A lawsuit has been filed on behalf of ten currently and formerly incarcerated people in Alabama alleging that the state’s work-release program amounts to “modern-day slavery,” comparable to the “convict leasing” of the past. According to the lawsuit, the incarcerated people were forced to work for public and private companies, including fast-food restaurants Burger King, McDonalds, and Kentucky Fried Chicken. If the incarcerated people refused to participate in the program, they were threatened with disciplinary action and solitary confinement. Washington Post | Incarcerated people across the country are forced to work in dangerous conditions for pennies. Additionally, in Alabama, the state takes 40% of an incarcerated person’s paycheck to fund the Department of Corrections. MSNBC

Idaho does not have mental health facilities secure enough to house people whose mental health conditions cause them to become a danger to themselves and others. Although many of these patients have never received criminal charges, convictions, or trials, the state chooses to house them in solitary confinement at a maximum security prison. Although government officials have been put on notice 14 times since 1954 that the state needs a secure mental health facility, the state continues to ignore the crisis. ProPublica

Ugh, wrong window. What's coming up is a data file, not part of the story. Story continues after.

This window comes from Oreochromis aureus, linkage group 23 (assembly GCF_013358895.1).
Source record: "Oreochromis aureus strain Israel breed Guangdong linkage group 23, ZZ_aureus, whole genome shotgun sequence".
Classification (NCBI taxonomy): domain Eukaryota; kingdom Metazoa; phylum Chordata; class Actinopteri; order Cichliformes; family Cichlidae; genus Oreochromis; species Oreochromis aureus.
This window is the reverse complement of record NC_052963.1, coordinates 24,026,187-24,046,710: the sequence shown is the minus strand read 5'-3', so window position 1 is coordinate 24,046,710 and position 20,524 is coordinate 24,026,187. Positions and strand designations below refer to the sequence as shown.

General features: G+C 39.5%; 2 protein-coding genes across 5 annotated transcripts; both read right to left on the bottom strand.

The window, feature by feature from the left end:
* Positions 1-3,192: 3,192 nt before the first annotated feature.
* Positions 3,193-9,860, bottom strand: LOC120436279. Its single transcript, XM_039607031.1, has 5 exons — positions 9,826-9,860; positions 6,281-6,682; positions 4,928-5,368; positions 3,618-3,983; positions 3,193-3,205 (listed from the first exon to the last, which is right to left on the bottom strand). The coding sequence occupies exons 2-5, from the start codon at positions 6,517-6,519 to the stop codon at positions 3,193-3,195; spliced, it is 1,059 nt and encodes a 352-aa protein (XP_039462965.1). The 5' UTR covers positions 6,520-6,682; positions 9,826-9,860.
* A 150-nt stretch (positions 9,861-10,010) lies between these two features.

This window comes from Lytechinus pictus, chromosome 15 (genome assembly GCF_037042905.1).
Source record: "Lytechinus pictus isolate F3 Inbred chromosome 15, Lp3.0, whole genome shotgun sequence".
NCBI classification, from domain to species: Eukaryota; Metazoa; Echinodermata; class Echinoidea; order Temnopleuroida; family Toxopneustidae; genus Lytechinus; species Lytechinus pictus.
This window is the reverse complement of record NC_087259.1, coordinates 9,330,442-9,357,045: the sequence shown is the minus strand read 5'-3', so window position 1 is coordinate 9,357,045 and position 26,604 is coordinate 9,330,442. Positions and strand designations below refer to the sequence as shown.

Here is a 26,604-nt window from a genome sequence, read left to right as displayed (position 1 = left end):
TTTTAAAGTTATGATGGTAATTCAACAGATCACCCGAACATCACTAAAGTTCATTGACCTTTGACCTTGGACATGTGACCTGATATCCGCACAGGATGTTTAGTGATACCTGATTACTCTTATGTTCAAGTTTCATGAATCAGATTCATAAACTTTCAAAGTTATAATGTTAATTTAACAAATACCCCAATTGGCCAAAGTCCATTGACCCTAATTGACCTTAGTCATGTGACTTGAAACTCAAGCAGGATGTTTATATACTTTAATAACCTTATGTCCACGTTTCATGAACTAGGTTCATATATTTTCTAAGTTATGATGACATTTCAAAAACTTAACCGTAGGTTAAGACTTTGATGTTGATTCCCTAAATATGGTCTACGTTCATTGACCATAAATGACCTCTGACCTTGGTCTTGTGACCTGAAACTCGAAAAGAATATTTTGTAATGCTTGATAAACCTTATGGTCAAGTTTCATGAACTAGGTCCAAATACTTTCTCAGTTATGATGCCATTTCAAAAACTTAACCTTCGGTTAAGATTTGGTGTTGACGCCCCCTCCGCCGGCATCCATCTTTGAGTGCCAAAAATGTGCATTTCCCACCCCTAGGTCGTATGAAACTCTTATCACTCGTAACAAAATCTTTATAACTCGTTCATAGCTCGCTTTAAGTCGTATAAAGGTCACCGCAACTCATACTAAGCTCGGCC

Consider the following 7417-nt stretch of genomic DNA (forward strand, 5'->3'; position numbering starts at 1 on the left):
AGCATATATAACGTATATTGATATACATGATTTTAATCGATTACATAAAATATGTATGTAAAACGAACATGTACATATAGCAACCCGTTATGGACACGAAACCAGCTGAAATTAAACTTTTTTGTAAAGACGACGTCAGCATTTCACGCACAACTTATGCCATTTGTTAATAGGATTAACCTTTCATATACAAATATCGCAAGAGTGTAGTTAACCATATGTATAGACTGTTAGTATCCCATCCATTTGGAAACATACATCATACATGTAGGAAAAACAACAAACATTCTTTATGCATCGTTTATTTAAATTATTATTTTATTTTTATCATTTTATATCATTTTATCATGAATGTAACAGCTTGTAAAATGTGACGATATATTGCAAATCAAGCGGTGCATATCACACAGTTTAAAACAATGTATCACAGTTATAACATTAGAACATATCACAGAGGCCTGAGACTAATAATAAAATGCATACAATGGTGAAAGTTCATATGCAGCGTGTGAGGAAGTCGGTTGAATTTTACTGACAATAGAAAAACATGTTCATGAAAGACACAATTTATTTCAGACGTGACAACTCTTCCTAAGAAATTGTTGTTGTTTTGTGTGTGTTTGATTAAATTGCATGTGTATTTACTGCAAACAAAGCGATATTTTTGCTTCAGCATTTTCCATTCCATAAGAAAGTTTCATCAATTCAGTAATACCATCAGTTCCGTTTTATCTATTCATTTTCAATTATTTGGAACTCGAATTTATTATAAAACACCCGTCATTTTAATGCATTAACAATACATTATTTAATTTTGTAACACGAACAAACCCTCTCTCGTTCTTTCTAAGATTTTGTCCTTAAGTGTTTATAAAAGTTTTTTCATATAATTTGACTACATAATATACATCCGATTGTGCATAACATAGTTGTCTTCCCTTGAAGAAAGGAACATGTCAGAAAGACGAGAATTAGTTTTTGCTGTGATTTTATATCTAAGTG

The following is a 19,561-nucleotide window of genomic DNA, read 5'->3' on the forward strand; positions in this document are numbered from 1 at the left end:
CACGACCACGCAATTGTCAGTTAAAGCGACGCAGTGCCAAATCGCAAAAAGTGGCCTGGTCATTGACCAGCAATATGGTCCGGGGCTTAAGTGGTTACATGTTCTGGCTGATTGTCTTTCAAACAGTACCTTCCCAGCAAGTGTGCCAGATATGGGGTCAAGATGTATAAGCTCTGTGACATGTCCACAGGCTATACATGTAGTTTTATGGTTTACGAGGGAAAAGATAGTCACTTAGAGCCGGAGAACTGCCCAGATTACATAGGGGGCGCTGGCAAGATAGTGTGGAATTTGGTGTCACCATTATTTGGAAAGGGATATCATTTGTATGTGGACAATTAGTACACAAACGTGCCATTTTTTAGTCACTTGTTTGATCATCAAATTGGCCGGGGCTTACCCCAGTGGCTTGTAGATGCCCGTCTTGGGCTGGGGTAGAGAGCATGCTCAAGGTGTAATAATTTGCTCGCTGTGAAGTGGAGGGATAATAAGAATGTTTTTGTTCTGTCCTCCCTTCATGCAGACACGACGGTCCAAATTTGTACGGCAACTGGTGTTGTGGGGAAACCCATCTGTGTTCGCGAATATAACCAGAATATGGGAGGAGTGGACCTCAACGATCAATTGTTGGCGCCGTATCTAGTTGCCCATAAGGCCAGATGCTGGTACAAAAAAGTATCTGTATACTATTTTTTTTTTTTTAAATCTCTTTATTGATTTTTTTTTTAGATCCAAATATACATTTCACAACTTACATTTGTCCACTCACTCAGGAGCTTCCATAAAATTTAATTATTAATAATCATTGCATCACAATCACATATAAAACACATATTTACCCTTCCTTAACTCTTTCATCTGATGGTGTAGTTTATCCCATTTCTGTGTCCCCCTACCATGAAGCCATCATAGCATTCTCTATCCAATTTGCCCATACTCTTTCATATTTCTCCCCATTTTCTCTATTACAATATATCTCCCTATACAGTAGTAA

Pennsylvania State Representatives Tina Davis and Mike Schlossberg have introduced a bill that would ban solitary confinement for people with health conditions. The bill would allow incarcerated people with mental and physical health conditions enough socialization to prevent the negative physical and psychological effects of isolation. According to Rep. Davis, the bill would save taxpayers money in the long-term by mitigating the effects solitary has on reentry and reducing the associated recidivism rate. WHTM | The bill comes on the heels of another piece of legislation that was recently passed which restricts the use of solitary confinement for people who are pregnant or in postpartum recovery. Pittsburgh Post-Gazette 

State lawmakers in Wisconsin have introduced legislation that would require the Wisconsin Department of Corrections to notify and update the public on the status of lockdowns and movement restrictions at prisons and jails across the state. The legislation comes after a year of frequent protests by advocates and families against the ongoing lockdowns at Waupun and Green Bay Correctional Centers. The bill is one of several introduced in November aimed at improving the conditions and sanitation in Wisconsin prisons and jails. WKOW